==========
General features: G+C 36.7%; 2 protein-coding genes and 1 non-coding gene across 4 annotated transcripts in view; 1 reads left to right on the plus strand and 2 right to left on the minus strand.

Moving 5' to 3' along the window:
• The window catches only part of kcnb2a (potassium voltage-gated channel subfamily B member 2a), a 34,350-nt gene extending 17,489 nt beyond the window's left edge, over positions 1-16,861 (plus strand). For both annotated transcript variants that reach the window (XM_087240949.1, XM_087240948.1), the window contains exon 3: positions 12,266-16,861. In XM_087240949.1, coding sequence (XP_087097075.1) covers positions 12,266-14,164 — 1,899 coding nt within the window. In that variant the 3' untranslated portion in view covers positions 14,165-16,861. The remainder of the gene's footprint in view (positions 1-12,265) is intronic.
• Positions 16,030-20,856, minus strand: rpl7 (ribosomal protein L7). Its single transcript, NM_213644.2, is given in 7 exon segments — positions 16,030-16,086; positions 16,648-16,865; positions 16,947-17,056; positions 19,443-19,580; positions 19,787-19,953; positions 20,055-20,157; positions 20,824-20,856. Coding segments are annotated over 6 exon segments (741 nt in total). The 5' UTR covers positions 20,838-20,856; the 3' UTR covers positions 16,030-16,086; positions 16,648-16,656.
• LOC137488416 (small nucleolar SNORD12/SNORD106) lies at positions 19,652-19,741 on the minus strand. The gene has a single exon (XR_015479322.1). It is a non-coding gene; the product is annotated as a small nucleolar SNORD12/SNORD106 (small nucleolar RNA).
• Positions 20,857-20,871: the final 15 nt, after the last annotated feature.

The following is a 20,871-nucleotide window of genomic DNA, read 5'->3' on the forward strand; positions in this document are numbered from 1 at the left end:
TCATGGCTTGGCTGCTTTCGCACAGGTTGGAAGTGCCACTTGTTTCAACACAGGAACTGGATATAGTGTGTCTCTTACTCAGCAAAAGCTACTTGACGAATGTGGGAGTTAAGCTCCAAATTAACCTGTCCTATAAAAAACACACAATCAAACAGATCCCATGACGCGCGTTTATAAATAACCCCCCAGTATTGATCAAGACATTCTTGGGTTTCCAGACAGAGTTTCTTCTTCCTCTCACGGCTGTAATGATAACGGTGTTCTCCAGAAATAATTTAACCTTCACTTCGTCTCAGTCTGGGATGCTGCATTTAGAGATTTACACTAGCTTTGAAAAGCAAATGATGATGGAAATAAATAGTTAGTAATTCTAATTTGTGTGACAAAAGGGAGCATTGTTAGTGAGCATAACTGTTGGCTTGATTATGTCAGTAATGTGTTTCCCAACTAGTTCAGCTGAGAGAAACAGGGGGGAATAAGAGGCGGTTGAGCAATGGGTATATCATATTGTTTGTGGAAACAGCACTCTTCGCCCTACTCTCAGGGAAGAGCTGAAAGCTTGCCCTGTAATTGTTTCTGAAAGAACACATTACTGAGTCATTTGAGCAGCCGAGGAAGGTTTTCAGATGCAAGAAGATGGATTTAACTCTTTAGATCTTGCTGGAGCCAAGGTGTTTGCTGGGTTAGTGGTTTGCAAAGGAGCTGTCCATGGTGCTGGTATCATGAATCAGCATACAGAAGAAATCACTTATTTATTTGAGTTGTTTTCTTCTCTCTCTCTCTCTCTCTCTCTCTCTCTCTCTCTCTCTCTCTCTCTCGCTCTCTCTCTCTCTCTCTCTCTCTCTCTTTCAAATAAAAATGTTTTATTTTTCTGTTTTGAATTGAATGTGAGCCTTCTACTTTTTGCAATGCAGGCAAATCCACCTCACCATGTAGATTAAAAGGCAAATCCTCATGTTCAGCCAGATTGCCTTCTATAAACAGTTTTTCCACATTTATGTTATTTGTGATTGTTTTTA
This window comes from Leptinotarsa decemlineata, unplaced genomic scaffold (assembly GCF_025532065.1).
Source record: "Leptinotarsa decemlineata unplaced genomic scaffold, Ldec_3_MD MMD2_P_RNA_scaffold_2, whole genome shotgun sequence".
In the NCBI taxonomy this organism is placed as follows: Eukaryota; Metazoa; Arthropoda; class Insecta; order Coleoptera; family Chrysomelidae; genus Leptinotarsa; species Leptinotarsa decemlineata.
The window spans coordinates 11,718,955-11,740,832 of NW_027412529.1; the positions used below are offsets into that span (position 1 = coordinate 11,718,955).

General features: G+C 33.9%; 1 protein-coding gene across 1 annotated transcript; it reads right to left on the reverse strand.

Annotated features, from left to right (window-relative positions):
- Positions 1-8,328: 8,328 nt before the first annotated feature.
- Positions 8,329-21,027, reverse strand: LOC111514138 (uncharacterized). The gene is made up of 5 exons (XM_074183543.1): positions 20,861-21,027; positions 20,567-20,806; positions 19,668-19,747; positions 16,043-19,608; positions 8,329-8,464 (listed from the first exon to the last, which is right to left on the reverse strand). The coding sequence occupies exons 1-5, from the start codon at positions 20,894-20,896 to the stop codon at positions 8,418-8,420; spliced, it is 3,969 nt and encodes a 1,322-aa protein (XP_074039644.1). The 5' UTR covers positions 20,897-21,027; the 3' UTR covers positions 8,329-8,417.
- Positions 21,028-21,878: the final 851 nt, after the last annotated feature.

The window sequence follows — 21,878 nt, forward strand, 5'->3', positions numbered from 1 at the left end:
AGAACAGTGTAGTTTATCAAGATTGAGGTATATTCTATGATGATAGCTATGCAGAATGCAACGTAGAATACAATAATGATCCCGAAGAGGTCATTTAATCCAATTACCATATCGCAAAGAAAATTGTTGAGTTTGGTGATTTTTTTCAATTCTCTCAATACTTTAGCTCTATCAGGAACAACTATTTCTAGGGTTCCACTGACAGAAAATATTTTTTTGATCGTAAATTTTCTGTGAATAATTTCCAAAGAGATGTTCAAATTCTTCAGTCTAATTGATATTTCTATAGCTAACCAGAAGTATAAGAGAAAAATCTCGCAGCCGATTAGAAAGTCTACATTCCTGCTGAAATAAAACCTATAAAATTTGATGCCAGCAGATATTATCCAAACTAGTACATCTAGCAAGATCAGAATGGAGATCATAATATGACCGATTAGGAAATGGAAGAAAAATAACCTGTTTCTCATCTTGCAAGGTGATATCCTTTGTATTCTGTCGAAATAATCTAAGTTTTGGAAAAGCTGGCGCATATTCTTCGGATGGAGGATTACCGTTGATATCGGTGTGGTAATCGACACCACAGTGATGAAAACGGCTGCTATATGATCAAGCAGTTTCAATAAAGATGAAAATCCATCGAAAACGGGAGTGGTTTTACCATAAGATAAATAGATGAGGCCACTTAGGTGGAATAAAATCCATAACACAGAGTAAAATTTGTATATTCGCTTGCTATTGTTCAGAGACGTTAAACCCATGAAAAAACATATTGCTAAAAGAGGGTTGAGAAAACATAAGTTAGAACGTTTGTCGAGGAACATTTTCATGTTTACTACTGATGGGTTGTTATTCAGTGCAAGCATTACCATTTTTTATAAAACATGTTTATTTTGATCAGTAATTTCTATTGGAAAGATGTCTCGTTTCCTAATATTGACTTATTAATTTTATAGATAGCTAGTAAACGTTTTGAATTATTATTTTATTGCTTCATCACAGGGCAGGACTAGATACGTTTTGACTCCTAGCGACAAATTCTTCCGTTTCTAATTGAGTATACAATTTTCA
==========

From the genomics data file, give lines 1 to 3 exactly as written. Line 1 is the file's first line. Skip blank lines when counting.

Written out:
General features: G+C 36.7%; 2 protein-coding genes and 1 non-coding gene across 4 annotated transcripts in view; 1 reads left to right on the plus strand and 2 right to left on the minus strand.

Moving 5' to 3' along the window:
• The window catches only part of kcnb2a (potassium voltage-gated channel subfamily B member 2a), a 34,350-nt gene extending 17,489 nt beyond the window's left edge, over positions 1-16,861 (plus strand). For both annotated transcript variants that reach the window (XM_087240949.1, XM_087240948.1), the window contains exon 3: positions 12,266-16,861. In XM_087240949.1, coding sequence (XP_087097075.1) covers positions 12,266-14,164 — 1,899 coding nt within the window. In that variant the 3' untranslated portion in view covers positions 14,165-16,861. The remainder of the gene's footprint in view (positions 1-12,265) is intronic.